Problem: User engagement was too low.
Samsung launched a free music service to compete against Pandora, as a music app exclusively for users of Samsung mobile phones. The service followed a delivery model similar to Pandora's: listeners selected a station and heard songs of a similar genre, with advertisements. They could refine a station to hear more songs by a certain artist but they couldn't select a song to play on demand.
Product leadership noticed large bursts of new users from marketing campaigns followed by low retention rates. They asked us to investigate what might be wrong.
Evaluative research: Guerrilla-style user testing
The team conducted 3 sessions of user testing by intercepting people at a local coffee shop, a shopping mall, and a university. We targeted new users and asked them to try the service in exchange for a gift card. We then observed their first-time use and asked follow-up questions.
Results: The app looked cool but was confusing.
1. Because stations were ordered by genre around a dial, when a user changed a station, they thought they were simply changing a song. The interface didn't emphasize that stations were a curated group of songs.
2. There were 2 ways to skip a song: press the skip button, or change the station. Users didn't understand the advantages or disadvantages of either method.
3. The format of the dial for a user interface was innovative but difficult to use. The movement required to change a station within a genre was too small. Instead of dragging the needle on the dial, users often tapped around the dial. As a result, they often selected a song of a style that was too different from their taste.
4. Although the dial had a second scrolling area inside that allowed fine-tuning (covering the album artwork), the necessity of such a feature was confusing. Furthermore, it was undiscoverable because there was no affordance provided for it.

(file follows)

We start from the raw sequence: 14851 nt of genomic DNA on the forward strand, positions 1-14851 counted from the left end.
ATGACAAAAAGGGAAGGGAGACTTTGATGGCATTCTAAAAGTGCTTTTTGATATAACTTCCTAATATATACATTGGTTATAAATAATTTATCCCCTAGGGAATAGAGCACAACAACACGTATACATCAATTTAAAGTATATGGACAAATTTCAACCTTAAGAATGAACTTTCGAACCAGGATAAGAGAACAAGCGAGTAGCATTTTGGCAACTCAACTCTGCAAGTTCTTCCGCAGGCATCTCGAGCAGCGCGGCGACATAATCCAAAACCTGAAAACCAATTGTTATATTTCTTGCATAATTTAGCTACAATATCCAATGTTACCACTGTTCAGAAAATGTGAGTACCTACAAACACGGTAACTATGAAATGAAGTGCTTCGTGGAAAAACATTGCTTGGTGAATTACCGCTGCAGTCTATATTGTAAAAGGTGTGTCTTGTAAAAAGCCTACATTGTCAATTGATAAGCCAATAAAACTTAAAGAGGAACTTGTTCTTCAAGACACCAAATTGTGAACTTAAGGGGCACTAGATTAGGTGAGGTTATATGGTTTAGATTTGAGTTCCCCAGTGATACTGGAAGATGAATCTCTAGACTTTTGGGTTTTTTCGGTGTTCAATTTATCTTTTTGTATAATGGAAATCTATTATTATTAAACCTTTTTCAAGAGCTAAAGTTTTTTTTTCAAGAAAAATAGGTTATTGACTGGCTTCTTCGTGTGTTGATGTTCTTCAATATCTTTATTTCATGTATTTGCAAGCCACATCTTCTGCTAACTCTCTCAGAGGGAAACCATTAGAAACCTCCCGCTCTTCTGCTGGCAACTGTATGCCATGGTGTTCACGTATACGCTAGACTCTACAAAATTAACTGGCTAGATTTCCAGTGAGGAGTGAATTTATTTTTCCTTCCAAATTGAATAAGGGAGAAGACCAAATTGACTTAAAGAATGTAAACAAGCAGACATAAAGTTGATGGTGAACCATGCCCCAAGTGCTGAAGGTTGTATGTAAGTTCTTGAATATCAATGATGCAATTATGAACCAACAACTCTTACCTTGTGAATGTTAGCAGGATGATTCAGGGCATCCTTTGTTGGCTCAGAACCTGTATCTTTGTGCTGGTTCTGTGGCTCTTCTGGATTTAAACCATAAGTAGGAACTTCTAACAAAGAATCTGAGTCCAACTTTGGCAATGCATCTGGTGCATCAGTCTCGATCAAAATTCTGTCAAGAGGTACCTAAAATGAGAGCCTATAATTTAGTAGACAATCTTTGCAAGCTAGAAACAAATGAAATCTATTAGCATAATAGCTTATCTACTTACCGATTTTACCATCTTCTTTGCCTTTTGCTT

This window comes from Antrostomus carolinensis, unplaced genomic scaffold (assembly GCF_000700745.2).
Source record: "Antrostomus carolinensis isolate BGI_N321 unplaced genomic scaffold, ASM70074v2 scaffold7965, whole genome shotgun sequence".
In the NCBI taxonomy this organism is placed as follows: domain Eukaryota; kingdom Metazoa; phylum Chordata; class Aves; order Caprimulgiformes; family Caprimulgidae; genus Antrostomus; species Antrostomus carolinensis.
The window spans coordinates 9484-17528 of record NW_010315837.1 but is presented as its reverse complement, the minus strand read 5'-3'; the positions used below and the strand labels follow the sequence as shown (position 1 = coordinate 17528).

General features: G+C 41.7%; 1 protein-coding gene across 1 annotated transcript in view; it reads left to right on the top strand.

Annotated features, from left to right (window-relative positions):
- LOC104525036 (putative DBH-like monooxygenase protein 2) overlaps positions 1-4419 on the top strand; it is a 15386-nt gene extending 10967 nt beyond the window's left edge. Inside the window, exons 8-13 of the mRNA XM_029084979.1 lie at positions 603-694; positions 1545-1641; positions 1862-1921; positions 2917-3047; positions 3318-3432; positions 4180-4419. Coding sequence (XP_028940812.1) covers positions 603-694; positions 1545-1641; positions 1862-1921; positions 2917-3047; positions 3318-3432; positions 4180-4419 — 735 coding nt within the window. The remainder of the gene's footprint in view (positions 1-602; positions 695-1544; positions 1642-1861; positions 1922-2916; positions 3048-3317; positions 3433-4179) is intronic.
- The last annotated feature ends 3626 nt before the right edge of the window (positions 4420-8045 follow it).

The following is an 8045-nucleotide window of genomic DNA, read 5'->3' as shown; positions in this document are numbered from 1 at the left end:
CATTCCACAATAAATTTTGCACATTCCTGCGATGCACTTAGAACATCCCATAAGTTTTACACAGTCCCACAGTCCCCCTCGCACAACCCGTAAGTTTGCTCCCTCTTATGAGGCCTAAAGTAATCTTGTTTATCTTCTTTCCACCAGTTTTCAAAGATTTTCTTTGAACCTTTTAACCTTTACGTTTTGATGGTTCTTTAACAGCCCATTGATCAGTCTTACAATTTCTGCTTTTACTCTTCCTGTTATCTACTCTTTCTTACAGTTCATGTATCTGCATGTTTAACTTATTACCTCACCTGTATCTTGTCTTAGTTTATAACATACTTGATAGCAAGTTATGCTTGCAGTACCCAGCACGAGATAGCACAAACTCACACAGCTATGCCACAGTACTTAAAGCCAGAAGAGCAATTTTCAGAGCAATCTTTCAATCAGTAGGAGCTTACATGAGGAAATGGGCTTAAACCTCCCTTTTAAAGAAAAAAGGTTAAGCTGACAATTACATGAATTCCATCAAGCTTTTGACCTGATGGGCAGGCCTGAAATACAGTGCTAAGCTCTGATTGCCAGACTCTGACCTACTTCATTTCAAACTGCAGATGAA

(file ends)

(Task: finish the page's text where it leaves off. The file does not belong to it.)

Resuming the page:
Solution: Provide a tutorial for first-time users.
We proposed a short tutorial for first-time users. The tutorial used language to emphasize "stations" as opposed to "songs" and illustrated the act of rotating the dial as opposed to tapping. It also illustrated the elusive inner dial. I provided the design and implementation of this animated tutorial.
Results: About 60% of users skipped this tutorial.
Because there was a technical delay required to download music content for first-time users, we timed the length of the tutorial to match this delay—about 10 seconds. Ironically, despite needing to wait for music to download, most users were impatient enough to skip watching a 10-second animated tutorial. Our effort did not affect retention rates.
Users generally responded well to the visual design of the interface even though using it was confusing. The purpose of the current interface design was to provide a playful interaction that facilitated music discovery. More research was needed into user goals, validating music discovery as one of them.
The service design followed a model of music delivered via radio stations. However, this mental model was not very prevalent among younger users who were used to streaming music on-demand. However, offering music on-demand was not within the financial scope of business. The concept of radio stations and their presentation required further investigation.